Funter Bay History: A 1906 Visit

April 23, 2015

An article in the January, 1906 issue of Recreation magazine describes a visit to Funter Bay. Mining Engineer Waverley Keeling penned the piece, entitled “From the Delaware to Alaska” from a bunkhouse in Funter Bay. He describes it as a business stop at “a quartz mine”, but mentions that his party would also “shoot some of the thousands of ducks and a few deer, dig clams at low tide, and catch halibut at any tide”.


From Keeling, Waverley; “From the Delaware to Alaska”; Recreation, vol 24, No 1, January 1906.

The photo from Funter Bay accompanying the text appears to show Coot Cove. The photographer was on the Western shore looking towards the area which would later be home to the cannery’s scow slipways.

Keeling describes his lodgings as a boarding house “near the shore of a beautiful little harbor called Funter Bay, and just back of us are the peaks of Snow Mountains some 4,000 feet high” (The mountain was not yet named for Robert Barron). He wrote from the combined kitchen and dining table, by the light of a large swinging lamp and tallow candle stuck in a beer bottle, sitting on “the hardest spruce-board stool that man ever constructed”. The group of six had purchased mining properties around Lake Atlin, BC, and had stopped in Funter as a side trip on the way North. They sailed to Funter on the “big Columbia River sailboat of that famous southeast Alaskan, Windy Bill”.

While Keeling notes the beauty and abundant wildlife of Funter Bay, he also comments on the downsides; “there is no particular season of the year when it doesn’t rain. The thermometer at Funter Bay since we came has been up to 40, and the rain which descended that day was as unmistakably an outpouring of ‘settled cloudiness’ as anything I have ever seen or felt in Pennsylvania”.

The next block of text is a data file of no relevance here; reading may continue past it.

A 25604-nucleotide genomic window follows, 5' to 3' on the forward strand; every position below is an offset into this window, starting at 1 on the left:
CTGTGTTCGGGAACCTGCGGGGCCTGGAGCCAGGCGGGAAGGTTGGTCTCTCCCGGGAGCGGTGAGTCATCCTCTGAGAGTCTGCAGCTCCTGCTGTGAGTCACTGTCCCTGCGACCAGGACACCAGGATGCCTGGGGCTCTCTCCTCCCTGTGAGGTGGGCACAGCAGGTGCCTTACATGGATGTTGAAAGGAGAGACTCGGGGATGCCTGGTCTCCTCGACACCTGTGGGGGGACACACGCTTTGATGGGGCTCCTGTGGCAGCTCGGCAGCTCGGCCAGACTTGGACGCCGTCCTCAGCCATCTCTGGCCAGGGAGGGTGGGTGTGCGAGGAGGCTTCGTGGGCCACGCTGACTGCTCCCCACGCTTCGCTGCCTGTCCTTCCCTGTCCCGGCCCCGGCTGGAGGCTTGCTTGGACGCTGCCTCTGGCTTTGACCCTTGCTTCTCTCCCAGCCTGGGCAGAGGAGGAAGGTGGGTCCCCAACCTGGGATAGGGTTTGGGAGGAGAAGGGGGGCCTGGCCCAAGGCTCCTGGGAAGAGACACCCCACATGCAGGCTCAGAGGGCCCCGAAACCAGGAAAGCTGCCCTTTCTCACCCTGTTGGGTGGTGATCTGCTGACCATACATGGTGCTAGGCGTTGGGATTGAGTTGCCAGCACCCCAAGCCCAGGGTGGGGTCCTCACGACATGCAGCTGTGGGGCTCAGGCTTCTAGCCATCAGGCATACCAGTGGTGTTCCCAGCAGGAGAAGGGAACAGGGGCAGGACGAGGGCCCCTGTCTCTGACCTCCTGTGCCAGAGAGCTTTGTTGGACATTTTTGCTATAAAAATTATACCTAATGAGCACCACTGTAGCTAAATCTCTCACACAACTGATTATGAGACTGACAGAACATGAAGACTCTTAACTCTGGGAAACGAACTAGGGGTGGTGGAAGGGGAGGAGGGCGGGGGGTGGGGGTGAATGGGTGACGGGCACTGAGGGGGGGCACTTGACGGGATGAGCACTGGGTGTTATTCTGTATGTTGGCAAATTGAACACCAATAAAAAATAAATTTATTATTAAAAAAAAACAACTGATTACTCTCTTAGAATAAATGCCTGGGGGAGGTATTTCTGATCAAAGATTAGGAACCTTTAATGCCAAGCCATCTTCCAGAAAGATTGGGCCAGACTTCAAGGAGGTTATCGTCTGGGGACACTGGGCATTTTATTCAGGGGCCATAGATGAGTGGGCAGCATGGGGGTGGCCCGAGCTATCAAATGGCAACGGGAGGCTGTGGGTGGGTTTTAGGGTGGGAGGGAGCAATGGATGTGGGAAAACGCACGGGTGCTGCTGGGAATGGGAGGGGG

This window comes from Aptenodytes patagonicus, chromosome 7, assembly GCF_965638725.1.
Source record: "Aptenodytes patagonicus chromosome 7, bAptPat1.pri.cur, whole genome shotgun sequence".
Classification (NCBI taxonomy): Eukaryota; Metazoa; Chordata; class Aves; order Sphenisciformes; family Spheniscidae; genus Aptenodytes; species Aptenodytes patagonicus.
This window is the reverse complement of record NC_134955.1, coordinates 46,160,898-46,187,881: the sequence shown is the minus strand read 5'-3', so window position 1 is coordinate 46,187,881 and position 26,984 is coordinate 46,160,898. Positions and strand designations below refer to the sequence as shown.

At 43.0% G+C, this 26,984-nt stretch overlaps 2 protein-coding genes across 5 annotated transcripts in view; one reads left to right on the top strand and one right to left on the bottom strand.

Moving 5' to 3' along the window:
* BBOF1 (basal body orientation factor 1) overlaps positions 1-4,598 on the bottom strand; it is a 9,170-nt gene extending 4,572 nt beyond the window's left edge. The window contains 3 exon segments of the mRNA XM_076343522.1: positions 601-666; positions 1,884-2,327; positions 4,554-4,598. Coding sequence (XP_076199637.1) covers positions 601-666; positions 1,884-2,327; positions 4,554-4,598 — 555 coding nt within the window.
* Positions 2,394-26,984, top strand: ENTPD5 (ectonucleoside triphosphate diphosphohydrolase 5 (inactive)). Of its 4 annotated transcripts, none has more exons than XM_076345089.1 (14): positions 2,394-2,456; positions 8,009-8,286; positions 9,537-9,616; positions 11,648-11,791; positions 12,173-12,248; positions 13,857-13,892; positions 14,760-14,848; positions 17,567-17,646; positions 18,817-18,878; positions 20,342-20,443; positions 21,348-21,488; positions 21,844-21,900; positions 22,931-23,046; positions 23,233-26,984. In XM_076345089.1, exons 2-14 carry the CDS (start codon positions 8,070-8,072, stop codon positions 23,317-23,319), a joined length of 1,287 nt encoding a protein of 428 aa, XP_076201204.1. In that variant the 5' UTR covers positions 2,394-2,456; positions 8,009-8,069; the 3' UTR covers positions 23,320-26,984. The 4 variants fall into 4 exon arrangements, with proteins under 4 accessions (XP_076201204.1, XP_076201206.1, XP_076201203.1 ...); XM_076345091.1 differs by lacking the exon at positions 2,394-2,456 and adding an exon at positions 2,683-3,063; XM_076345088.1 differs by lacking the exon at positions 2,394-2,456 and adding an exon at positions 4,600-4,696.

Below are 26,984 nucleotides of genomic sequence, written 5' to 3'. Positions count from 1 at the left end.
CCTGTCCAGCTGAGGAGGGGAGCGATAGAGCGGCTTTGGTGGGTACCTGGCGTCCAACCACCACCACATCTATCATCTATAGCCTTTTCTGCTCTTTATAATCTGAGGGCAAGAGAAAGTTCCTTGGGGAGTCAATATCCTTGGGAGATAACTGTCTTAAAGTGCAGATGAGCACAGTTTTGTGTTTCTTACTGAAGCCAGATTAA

Funter Bay History – Hunting

August 28, 2013

While browsing through old newspapers I found quite a few references to hunting around Funter Bay. The area has many deer and bear, and has long been an important hunting ground for Tlingit natives. Subsistence hunting was important for local prospectors and fishermen, and sport hunting brought people from elsewhere in Southeast. Here are a few names and hunting stories that I found during my research.

A snarky article in 1907 listed  a party of “cannibals, highwaymen, and Indian warriors” hunting at Funter Bay, including “Big Eatmuch of Oshkosh, Sitting Bull of Ohio, and Highbinder of West Virginia” (Highbinder was slang for either a gangster or a corrupt politician). An article a few days later mentioned that “Messers Page and Snyder, the two Skagway nimrods who put in a month at Funter Bay” had an excellent bag of game, this may have been the same party.

Snyder was mentioned again in November 1908, when he along with a Mr. Woodburn and a Mr. Kirmse (all of Skagway) accompanied the famous big game hunter Z.R. Cheney to Funter Bay.

In 1909 the Juneau Record-Miner reported that Abner Murray, E.E. Smith, L. Keist, and Billy Stubbins had gone hunting in the Funter Bay area. Smith wounded a deer, and Keist and Stubbins both shot at an eagle and missed. Others in the party were reported to be Messrs. Hopp, Fox, Judson, McWilliams, Dick McCormick, A. Baritello and A. Reidl.